Inside the Studio

Inside the studio of Stephen Sack

Stephen Sack: photographer & alchemist shows us his work inside his Brussels studio

Photographer and alchemist Stephen Sack has built his work around the themes of time and memory. For over thirty years, this American artist living in Brussels has pursued a dreamlike vision collectively entitled the Chromosomic Memory. His focus is on photography of objects and their metamorphoses over time. The dialog between figuration and abstraction suggests new significations, both poetic and philosophic and is transcendental in nature. His work with coins is an ongoing theme. The first images appear from a dream in 1983 and received the Prix de la Jeune Peinture Belge at the Bozar in Brussels in 1985. Later, in 1999, his new work, The Metal Mirror, now in color, was exhibited at the British Museum. Since November 2013, Sack has pursed an obsessional quest and has created 5 new chapters in his “ Book of Lost Coins “.

In his latest series entitled "Embracing Emptiness" Sack uses ancient Chinese coins that have been unearthed after a incubation period of some 2000 years. Largely abstract, they radiate a myriad of colors. The patina and corrosion form a psychological landscape almost cosmic in nature. The colors in the photographs are real - revealed through the use of scientific lighting - somewhat like different wave lengths of light used in astronomy to observe and photograph the cosmos.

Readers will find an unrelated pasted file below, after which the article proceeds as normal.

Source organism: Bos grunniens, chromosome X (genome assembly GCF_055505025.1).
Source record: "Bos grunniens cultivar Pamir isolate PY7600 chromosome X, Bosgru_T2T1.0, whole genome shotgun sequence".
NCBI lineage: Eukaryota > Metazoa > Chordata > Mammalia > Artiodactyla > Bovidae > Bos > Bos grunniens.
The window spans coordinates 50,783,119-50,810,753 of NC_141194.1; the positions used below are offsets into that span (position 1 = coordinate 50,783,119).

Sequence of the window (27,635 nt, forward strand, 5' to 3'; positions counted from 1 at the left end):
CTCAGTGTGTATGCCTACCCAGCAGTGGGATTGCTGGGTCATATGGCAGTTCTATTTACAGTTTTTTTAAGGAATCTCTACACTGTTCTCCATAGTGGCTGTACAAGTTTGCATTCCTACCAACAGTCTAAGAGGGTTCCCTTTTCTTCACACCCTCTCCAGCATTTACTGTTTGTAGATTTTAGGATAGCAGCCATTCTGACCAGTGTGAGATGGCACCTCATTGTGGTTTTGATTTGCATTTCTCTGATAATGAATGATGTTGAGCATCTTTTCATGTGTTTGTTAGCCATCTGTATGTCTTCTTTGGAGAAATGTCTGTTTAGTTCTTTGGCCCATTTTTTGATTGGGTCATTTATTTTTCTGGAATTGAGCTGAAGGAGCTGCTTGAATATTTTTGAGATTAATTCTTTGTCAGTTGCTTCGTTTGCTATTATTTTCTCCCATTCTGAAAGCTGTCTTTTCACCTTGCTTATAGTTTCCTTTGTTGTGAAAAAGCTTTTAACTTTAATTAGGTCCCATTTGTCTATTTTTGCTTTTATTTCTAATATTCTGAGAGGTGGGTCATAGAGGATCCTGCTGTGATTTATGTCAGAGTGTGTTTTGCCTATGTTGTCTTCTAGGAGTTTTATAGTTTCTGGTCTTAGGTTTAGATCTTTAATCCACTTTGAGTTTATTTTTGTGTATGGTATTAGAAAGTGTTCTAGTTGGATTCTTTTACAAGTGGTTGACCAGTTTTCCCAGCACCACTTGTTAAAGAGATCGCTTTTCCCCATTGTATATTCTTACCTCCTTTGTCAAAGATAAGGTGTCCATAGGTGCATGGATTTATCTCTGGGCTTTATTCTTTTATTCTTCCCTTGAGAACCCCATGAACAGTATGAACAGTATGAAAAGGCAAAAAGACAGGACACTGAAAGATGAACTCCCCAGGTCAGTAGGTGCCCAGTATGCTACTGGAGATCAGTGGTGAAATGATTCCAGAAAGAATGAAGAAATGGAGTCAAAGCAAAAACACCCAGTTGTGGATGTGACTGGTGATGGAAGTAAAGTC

Transformed by corrosion, these pieces reveal, through the use of scientific light (similar to that used in astronomy with different wavelengths to observe and photograph the cosmos), patinas to abstract and colorful patterns.
"The Chinese have always associated the money to superstitions, rituals and philosophy ..." said Stephen Sack. "The circle represents the heaven and the square the earth.A harmony balances the twoEmptiness is the essential paradox. The black “hole” or the “eye” is at the center. To embrace it - is to find peace and harmony in this world.

A museum the artist likes: 
Stephen Sack particularly like the British Museum in London, which corresponds with its vision of antiquity and modernity.

See his works

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